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Pan African Tobacco builds new factory

| May 22, 2013

The Pan African Tobacco Group recently broke ground for a $20 million tobacco processing factory in Arua, Uganda. The new facility, which includes a 30,000 square meter warehouse, will have a production capacity of 10 tons per hour.

“As part of this expansion, PTG will manufacture high quality products, while creating hundreds of well-paying jobs in sub-Saharan Africa,” said Tribert Rujugiro Ayabatwa, the founder of PTG. “I am delighted to announce that our projects are in progress.”

David Wakikona, Uganda’s trade minister, laid the factory’s first stone during a ceremony on May 20. He described the site as a source of jobs and timely investment, while praising the commitment of PTG to improve tobacco production and the quality of exports to other regions.

“The opening of a plant of this size in a rural area is a defining moment in the history of Uganda,” said Wakikona. “It is all the more important given the jobs that will be created.”

Upon completion, five months from now, the factory will employ 200 permanent and 2,000 seasonal workers. It will also contract with 1,500 drivers to transport its products to destinations throughout the region. The number of Arua leaf growers supplying PTG will increase to 13,000.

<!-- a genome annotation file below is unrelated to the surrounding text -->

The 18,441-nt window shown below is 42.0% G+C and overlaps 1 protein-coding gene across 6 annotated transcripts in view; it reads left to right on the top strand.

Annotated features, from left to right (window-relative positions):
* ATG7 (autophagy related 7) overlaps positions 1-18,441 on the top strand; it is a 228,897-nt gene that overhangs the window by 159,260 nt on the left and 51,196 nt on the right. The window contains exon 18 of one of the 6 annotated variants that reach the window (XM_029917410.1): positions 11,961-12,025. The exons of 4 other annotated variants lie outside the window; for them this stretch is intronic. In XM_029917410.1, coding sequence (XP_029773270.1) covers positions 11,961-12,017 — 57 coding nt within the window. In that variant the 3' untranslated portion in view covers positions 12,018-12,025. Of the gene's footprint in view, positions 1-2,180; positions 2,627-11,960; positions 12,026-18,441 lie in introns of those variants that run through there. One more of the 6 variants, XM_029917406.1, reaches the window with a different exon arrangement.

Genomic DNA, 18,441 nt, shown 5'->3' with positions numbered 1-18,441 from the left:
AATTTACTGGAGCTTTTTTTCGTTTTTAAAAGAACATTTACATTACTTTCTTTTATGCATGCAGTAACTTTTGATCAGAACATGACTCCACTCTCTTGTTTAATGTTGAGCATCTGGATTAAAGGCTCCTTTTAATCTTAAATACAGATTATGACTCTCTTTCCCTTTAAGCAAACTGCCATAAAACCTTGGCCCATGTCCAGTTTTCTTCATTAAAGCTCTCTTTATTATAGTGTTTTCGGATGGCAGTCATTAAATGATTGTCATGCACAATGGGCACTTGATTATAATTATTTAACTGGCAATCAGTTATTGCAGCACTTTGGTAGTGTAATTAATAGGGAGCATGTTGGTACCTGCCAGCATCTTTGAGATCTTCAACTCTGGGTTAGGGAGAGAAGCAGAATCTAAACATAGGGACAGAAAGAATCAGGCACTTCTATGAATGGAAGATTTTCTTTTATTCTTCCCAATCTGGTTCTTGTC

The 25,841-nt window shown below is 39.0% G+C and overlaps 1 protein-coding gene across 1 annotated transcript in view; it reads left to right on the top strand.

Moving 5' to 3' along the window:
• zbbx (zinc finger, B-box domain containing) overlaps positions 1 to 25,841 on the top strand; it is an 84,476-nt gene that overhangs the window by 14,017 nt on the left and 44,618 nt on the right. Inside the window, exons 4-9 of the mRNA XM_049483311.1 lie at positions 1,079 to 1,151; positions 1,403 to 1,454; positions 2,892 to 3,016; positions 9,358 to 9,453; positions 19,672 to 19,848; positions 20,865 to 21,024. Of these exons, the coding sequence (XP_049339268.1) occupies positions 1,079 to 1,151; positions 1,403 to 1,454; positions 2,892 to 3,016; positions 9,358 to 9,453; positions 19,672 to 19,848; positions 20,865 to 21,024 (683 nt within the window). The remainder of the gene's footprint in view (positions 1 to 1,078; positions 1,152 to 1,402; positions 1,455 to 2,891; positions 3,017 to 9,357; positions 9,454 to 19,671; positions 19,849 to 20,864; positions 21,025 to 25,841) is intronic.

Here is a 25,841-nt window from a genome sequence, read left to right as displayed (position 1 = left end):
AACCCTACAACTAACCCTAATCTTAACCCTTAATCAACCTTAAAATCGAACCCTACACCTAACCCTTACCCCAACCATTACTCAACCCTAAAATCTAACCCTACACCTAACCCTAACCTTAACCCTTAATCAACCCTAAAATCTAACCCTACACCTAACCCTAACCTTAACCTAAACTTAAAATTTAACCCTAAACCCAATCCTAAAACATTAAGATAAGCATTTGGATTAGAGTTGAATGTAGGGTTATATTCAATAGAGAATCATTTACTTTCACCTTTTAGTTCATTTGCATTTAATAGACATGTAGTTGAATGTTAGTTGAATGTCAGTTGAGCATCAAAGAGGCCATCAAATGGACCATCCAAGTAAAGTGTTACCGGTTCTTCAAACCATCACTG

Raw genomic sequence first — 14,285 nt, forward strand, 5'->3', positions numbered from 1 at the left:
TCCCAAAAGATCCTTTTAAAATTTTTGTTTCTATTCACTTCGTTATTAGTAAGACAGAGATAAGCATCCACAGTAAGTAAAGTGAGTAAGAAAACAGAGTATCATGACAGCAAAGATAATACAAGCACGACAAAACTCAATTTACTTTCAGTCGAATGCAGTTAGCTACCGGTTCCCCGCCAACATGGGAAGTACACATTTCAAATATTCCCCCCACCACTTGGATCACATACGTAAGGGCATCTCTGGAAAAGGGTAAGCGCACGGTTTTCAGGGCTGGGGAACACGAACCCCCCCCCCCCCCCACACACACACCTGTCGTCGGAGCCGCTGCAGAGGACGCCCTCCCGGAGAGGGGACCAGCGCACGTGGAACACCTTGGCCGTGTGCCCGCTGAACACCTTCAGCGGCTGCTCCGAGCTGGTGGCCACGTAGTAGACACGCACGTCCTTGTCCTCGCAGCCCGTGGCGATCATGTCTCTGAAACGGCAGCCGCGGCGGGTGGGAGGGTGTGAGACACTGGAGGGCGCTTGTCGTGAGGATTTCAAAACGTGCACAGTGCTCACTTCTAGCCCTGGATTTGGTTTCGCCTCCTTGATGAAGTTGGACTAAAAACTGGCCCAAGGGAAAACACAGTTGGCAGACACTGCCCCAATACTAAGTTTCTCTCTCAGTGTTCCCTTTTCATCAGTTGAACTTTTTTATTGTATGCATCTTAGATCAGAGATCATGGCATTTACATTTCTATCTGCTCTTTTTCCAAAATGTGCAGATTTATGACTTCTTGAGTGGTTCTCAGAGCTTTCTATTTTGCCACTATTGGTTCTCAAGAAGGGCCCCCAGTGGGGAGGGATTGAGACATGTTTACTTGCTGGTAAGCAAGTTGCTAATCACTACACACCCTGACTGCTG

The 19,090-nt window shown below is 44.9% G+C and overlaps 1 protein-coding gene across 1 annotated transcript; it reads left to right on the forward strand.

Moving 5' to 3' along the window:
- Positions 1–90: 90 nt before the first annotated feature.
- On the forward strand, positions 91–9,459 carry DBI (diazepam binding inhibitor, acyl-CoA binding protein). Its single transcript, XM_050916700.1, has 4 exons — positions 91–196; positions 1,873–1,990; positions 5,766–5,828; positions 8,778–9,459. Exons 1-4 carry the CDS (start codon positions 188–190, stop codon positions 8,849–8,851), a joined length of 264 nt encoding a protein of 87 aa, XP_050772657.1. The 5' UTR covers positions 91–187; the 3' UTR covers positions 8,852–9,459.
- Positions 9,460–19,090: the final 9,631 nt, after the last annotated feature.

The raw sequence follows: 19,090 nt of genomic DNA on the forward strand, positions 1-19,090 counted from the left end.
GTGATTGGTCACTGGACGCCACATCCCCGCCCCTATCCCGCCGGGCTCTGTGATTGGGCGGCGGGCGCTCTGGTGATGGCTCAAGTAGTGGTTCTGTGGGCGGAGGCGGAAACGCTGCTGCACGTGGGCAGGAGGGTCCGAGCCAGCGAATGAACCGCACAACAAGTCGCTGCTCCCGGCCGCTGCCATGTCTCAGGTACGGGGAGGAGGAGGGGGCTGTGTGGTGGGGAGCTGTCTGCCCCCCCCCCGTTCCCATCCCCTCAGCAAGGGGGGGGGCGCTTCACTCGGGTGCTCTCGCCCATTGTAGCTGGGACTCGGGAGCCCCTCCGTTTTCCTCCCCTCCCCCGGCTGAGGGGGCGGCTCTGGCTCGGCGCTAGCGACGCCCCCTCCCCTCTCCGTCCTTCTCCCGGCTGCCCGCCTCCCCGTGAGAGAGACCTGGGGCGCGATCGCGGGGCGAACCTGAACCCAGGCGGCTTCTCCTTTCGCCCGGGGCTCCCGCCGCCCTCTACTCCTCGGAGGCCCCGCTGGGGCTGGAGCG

PTG already has a strong presence in the region, where it invests $18 million a year in tobacco cultivation.

 

 

Pan African Tobacco Group founder to retire

| January 7, 2013

 

The Pan African Tobacco Group’s founder, Tribert Rujugiro Ayabatwa, will retire after a 52-year career, passing along the management of his companies to his sons and son-in-law.

Paul Nkwaya, Ayabatwa’s eldest son, will serve as the group’s marketing director, while his youngest son, Richard Rujugiro, will serve as technical director. Son-in-law Serge Huggenberger will serve as financial director.

Ayabatwa, 72, will continue to advise his sons and son-in-law on company management, but will no longer be involved in day-to-day operations.

“I am very proud of what I’ve accomplished over the last five decades,” Ayabatwa said. “I worked extremely hard to create jobs and opportunities for Africa, and have no doubt that my sons and son-in-law will lead my companies successfully into the future.”

In his retirement, Ayabatwa plans to spend more time on his charitable endeavors. He is developing a foundation mainly to help aspiring African entrepreneurs.

The Pan African Tobacco Group and the other companies Ayabatwa founded operate in 10 countries and trade in 27 countries in Africa and the Middle East. Combined, Ayabatwa’s companies employ 26,000 people who in turn support at least 182,000—in Sub-Saharan Africa, each employee supports at least seven people. From South Africa and the United Arab Emirates to Angola and Tanzania, Ayabatwa companies manufacture cement, tea, plastic shoes, beer, snack foods and cigarettes.

Ayabatwa, a Rwandan refugee with just an eighth-grade education, had to create many of his own opportunities. “My goal was never about making money; it was about building something up, creating something,” Ayabatwa said. “That is what I tried to accomplish and that is the legacy I leave to my sons and son-in-law.”

The Pan African Tobacco Group has subsidiaries in several African countries and in the UAE. Its subsidiaries include Leaf Tobacco & Commodities in Uganda, Vision Tobacco in Dubai, Barco Trading in Angola, Burundi Tobacco Company in Burundi, Leaf Tobacco & Commodities in Nigeria, the Congo Tobacco Company, Mastermind Tobacco Company in Tanzania and Arkan Leaf in Angola.